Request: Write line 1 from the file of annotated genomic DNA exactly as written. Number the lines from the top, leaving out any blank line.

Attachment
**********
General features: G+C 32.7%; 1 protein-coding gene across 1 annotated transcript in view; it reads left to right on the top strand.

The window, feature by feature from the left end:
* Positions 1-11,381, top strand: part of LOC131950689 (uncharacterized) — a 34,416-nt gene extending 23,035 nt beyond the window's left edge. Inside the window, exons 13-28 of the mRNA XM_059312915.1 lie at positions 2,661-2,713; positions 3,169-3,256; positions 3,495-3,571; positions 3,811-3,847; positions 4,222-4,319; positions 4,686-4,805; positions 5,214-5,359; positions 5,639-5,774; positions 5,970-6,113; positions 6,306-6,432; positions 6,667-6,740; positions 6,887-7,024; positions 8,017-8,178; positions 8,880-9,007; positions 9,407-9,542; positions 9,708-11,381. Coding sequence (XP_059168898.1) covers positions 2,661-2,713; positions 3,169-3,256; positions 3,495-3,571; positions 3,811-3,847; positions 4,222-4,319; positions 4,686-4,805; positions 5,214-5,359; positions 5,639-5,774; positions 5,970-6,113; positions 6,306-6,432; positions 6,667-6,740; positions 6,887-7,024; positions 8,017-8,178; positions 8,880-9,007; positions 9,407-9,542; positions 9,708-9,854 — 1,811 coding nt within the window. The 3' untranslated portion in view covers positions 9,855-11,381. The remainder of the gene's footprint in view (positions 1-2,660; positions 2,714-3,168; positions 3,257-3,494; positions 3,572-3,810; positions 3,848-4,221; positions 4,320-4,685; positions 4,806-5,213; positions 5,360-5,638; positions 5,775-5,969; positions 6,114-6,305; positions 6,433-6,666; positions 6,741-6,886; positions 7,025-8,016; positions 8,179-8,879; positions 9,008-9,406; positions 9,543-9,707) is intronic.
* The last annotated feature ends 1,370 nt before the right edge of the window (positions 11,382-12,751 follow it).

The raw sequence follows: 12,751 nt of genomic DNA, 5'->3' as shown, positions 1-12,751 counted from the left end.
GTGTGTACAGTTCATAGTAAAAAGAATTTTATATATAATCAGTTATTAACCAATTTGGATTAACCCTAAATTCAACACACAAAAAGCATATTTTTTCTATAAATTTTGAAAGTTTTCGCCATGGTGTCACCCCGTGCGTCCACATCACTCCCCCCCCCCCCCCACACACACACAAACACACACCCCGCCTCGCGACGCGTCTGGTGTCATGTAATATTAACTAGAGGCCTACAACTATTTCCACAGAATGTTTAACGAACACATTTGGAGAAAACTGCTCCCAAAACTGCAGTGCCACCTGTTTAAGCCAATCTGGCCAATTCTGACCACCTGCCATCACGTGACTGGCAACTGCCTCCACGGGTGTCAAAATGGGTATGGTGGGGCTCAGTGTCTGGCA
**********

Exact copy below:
General features: G+C 32.7%; 1 protein-coding gene across 1 annotated transcript in view; it reads left to right on the top strand.